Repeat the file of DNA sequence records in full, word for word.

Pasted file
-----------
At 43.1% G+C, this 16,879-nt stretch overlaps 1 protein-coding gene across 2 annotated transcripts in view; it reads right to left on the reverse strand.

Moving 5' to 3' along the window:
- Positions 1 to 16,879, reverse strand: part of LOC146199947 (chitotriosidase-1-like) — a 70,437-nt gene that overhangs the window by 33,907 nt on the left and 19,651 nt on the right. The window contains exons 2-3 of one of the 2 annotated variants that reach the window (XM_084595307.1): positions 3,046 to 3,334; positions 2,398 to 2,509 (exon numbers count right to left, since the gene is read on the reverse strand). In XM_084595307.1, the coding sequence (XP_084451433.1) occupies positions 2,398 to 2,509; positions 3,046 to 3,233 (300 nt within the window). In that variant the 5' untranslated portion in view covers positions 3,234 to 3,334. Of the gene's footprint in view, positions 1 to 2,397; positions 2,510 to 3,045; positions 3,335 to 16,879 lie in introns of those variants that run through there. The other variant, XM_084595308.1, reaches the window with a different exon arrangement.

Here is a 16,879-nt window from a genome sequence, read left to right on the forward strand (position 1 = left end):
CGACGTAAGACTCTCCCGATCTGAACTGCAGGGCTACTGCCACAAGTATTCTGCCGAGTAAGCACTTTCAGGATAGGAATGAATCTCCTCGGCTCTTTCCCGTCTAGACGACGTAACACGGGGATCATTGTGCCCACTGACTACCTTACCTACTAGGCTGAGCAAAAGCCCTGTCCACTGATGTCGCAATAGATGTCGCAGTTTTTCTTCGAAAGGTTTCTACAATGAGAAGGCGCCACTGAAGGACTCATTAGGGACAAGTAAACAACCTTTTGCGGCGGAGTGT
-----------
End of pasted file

At 43.1% G+C, this 16,879-nt stretch overlaps 1 protein-coding gene across 2 annotated transcripts in view; it reads right to left on the reverse strand.

Moving 5' to 3' along the window:
- Positions 1 to 16,879, reverse strand: part of LOC146199947 (chitotriosidase-1-like) — a 70,437-nt gene that overhangs the window by 33,907 nt on the left and 19,651 nt on the right. The window contains exons 2-3 of one of the 2 annotated variants that reach the window (XM_084595307.1): positions 3,046 to 3,334; positions 2,398 to 2,509 (exon numbers count right to left, since the gene is read on the reverse strand). In XM_084595307.1, the coding sequence (XP_084451433.1) occupies positions 2,398 to 2,509; positions 3,046 to 3,233 (300 nt within the window). In that variant the 5' untranslated portion in view covers positions 3,234 to 3,334. Of the gene's footprint in view, positions 1 to 2,397; positions 2,510 to 3,045; positions 3,335 to 16,879 lie in introns of those variants that run through there. The other variant, XM_084595308.1, reaches the window with a different exon arrangement.

Here is a 16,879-nt window from a genome sequence, read left to right on the forward strand (position 1 = left end):
CGACGTAAGACTCTCCCGATCTGAACTGCAGGGCTACTGCCACAAGTATTCTGCCGAGTAAGCACTTTCAGGATAGGAATGAATCTCCTCGGCTCTTTCCCGTCTAGACGACGTAACACGGGGATCATTGTGCCCACTGACTACCTTACCTACTAGGCTGAGCAAAAGCCCTGTCCACTGATGTCGCAATAGATGTCGCAGTTTTTCTTCGAAAGGTTTCTACAATGAGAAGGCGCCACTGAAGGACTCATTAGGGACAAGTAAACAACCTTTTGCGGCGGAGTGT